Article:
Europol, the US Department of Justice, and Britain's National Crime Agency have taken down a VPN service they claimed was mainly used by criminals – boasting that they hoovered up "personal information, logs and statistics" from the site.
The DoubleVPN site went dark yesterday after law enforcement agencies swooped on its servers, with a joint public statement this afternoon confirming that the takedown was genuine.
Led by the Dutch national police, servers behind DoubleVPN in multiple jurisdictions were seized by law enforcement.
Europol said the service was "heavily advertised on both Russian and English-speaking underground cybercrime forums," offering double, triple or even quadruple-layered VPN services to its customers.
This kind of setup is the old hacker joke about staying behind seven proxies put into practice: multiple VPN tunnels, onion-layered inside one another, were supposed to make accessing internet traffic inside them an extra difficult challenge for adversaries – whether law enforcement, criminals, or commercial rivals.
The operation began in October last year, a few months after a Franco-Dutch police operation to take down encrypted comms app EncroChat.
DoubleVPN-dot-com's splash screen at the time of writing
Archive.org's last capture of DoubleVPN-dot-com, on 28 June, shows it operating like most other VPN sites – complete with Russian text stating: "We have relatively high prices because customer payments for subscriptions are our only source of income. Ask yourself a question: where do free and cheap VPN services get money to pay for their expenses?"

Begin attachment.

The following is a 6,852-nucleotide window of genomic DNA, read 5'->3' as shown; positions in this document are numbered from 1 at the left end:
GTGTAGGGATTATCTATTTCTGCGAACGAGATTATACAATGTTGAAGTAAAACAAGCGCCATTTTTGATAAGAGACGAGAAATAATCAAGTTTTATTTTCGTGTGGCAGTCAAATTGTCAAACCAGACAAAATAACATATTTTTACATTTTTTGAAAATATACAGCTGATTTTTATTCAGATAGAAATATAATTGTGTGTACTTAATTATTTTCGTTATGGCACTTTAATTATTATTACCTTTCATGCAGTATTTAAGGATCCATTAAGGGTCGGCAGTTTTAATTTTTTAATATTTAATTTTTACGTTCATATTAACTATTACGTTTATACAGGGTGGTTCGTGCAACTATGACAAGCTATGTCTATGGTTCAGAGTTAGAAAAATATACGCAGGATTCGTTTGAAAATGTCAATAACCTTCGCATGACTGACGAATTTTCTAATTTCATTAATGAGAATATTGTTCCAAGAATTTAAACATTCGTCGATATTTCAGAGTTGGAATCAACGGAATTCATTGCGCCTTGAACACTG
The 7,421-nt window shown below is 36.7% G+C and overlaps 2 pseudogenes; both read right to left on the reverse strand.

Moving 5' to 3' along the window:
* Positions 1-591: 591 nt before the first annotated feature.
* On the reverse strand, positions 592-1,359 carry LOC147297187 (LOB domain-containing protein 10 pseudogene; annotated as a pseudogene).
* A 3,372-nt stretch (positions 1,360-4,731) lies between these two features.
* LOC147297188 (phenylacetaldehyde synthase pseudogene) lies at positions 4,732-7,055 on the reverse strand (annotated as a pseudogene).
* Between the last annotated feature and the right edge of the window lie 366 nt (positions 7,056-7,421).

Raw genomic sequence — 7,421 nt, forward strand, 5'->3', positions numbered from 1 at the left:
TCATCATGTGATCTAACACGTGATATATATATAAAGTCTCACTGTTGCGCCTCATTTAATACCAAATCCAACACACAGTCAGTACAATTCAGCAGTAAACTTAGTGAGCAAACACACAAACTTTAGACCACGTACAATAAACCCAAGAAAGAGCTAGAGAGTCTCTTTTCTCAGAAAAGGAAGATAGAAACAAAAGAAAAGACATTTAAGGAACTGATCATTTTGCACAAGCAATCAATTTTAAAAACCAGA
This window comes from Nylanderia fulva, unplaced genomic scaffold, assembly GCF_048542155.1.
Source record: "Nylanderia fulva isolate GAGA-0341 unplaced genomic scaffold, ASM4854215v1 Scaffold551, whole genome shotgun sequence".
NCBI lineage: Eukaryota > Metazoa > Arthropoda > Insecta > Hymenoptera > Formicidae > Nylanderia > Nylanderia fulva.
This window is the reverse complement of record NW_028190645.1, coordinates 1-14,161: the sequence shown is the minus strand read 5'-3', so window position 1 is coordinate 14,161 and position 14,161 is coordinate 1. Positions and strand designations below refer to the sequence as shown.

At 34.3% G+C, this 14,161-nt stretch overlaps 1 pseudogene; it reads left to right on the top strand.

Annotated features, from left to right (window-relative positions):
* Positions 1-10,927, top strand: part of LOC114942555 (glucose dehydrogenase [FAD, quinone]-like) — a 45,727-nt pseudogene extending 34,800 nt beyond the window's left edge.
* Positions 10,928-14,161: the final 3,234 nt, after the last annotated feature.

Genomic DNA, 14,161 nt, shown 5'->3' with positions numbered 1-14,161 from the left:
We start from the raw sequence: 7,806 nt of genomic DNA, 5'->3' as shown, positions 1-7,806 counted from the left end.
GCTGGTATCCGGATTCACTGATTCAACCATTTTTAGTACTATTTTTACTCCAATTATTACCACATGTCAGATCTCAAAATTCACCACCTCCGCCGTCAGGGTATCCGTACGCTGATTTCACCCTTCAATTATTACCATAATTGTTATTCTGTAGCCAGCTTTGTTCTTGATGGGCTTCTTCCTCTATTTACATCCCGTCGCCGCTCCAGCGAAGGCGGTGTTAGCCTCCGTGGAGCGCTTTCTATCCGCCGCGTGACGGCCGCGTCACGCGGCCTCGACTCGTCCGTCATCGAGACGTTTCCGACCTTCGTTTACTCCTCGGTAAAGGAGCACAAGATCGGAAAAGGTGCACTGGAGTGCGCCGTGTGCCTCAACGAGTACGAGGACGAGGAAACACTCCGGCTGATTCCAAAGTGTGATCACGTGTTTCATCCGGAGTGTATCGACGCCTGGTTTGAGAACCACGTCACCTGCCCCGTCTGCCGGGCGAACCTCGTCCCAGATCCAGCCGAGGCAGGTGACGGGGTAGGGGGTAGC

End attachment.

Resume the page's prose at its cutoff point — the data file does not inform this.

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Marketing text also said: "We can declare with full responsibility that there is no logging of client activity in our service," something which may or may not prove to be true when criminal charges are brought.
It seems unlikely that law enforcement would have killed off the service without finding a way of compromising it first – even if only to map out its infrastructure.
A UK-based node of the VPN service was the National Crime Agency's main target. John Denley, deputy director of the NCA's National Cyber Crime Unit, said in a statement: "Double VPN was a multi-layered virtual private network service run by cyber criminals, to enable fellow cyber criminals to mask their identities online. It allowed them to anonymously communicate, identify victims then effectively sneak in and conduct reconnaissance on their systems as a precursor to launching a cyber attack."
NCA investigators also contacted a number of UK businesses that were apparently unlawfully accessed by DoubleVPN's operators.
The agency's deputy director added: "We know that criminal services such as DoubleVPN are used by the organised crime groups behind some of the world's most prominent ransomware strains, which have been used to steal data from and extort victims."
Alongside the EU coordinating agencies, the US and the UK's NCA were police agencies from Germany, the Netherlands, Canada, Sweden, Italy, Bulgaria, and Switzerland.
Police seizures of crime-linked web infrastructure has ramped up over the past year, with the EncroChat seizure followed by the Anom chat app shutting down and revealing to its horrified criminal users that the whole service had been operated by the US FBI for years. ®